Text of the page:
Under regulatory cloud, CEO says Novartis must boost quality

It has been a tough year for Novartis CEO Joseph Jimenez. In the course of 9 months, the company ($NVS) received a three-plant FDA warning letter, closed its key OTC plant and had to tell shareholders that revenues slid 4% because the manufacturing mess kept it from having its most popular consumer products. So, Jimenez says maybe it is time the company thinks differently about quality.

In a memo last week to employees and posted publicly by Forbes, Jimenez says the company is kicking off an initiative "designed to help change the way we think about quality and the way we demonstrate our commitment to it."

In it, he lists 5 behaviors that employees need to live by:

  • Think 'quality always'
  • Speak up for quality
  • Jointly own problems
  • Always ask 'why'
  • Build skills

In his update, Jimenez says that Excedrin is back in production at the Lincoln, NE, plant Novartis closed in December after FDA inspectors excoriated the company for the manufacturing mess there. So is the popular veterinary drug Sentinel. The CEO reiterated that "upon successful validation" Novartis will begin shipping a "limited portfolio of products from Lincoln in the fourth quarter."

Jimenez also said the Sandoz plants in Broomfield, CO, Wilson, NC, and Boucherville, Quebec--which were the subject of an FDA warning--are on track to complete remediation. The company has "new leadership in place, and we are investing in upgrading skills, modifying processes and modernizing equipment."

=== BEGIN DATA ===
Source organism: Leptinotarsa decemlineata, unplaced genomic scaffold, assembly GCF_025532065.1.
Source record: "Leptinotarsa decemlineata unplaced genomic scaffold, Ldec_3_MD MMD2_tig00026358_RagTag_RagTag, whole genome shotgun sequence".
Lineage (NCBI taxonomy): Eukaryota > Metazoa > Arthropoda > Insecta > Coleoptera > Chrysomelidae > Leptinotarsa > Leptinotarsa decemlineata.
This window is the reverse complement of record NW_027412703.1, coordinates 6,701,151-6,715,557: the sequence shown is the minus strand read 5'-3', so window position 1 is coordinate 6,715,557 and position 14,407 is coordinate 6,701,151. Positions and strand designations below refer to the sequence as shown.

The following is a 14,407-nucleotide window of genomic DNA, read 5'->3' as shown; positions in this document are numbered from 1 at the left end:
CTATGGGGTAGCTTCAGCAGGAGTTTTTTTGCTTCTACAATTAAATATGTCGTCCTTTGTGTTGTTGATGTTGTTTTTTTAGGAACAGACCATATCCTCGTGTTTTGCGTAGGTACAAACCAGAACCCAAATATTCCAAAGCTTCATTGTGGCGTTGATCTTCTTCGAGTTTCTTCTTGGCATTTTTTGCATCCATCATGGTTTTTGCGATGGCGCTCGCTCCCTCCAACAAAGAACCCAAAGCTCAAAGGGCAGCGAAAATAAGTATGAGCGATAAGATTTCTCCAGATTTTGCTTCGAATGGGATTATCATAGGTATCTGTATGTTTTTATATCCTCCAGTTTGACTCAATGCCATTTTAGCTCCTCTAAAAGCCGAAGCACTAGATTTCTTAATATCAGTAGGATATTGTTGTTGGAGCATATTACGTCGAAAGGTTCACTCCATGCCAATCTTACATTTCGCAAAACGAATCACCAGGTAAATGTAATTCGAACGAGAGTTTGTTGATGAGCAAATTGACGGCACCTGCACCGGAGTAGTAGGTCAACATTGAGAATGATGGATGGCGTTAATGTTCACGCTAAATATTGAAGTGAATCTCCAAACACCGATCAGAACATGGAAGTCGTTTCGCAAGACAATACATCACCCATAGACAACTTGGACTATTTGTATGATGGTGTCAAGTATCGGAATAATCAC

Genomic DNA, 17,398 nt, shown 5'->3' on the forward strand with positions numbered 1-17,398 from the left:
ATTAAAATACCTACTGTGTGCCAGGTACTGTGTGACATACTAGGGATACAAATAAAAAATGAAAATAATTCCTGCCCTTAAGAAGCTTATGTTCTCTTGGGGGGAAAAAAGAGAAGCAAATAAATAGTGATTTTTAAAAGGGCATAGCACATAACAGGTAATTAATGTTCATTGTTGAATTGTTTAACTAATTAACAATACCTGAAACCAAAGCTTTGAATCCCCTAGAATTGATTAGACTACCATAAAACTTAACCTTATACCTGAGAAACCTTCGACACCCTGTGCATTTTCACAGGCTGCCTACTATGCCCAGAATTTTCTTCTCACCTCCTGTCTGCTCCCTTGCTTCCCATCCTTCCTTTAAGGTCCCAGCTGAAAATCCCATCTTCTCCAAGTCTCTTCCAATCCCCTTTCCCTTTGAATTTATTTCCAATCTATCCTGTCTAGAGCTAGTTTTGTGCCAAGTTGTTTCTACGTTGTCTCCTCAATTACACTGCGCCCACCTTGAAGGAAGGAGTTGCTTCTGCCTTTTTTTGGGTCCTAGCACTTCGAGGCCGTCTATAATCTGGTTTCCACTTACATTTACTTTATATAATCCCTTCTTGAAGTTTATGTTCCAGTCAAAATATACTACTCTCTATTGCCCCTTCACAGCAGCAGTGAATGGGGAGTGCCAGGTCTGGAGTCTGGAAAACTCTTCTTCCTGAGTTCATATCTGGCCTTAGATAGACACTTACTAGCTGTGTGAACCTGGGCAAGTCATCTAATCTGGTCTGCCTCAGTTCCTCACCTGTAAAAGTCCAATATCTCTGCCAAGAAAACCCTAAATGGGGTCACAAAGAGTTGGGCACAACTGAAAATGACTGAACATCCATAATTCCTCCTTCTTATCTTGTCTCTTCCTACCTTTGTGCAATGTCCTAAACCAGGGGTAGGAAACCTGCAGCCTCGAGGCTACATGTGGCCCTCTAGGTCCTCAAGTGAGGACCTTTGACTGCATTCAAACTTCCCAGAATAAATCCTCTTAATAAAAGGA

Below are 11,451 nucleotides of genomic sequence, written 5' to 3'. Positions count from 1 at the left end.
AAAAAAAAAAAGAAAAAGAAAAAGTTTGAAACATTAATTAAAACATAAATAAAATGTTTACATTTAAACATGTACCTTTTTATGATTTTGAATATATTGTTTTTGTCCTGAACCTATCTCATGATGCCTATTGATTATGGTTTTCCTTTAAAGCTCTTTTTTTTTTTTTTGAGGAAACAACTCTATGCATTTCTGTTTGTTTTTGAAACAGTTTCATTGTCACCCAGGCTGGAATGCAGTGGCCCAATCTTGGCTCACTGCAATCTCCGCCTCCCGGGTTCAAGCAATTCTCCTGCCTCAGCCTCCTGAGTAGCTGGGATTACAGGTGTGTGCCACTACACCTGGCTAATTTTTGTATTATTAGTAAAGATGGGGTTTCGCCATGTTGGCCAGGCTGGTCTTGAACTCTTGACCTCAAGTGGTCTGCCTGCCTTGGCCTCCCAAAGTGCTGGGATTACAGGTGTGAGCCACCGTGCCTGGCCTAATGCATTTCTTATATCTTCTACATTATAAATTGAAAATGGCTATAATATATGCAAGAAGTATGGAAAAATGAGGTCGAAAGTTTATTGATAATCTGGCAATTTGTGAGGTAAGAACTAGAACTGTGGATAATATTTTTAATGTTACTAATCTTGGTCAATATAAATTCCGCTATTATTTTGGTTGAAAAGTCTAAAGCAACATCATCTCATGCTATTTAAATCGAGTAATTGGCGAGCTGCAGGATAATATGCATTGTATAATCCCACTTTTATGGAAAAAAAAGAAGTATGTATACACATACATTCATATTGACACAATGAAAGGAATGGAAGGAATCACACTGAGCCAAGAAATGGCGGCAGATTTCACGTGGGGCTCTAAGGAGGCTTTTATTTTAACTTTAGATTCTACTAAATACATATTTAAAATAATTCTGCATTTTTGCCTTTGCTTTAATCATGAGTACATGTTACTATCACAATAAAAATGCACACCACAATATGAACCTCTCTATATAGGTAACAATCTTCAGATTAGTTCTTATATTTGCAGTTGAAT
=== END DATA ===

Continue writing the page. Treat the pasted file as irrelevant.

But for all of its efforts, Forbes points out that Novartis is still tripping over itself--and not just in North America. Recently, it had to undertake a GMP investigation for the European Medicines Agency and the Agenzia Italiana del Farmaco in Italy after a "data-handling discrepancy caused some vaccines to be temporarily and voluntarily held for several months."

Apparently, beseeching is the approach Novartis is taking these days. The company recently sent a letter to veterinarians pleading with them to remain loyal Novartis customers, even though its most popular vets' products are still not available, and it is unknown when Novartis will be able to deliver them.

- read the Forbes story

Special Report: Fierce's 2012 Top 10 FDA Red Flags

Related Articles:
Novartis' Q2 sales hit after Excedrin production woes 
Novartis remediation drags on longer than expected 
Closed plant leads Novartis to plead for vet loyalty 
FDA report shows deep problems at closed Novartis Consumer Health plant 
Novartis suspends production at another plant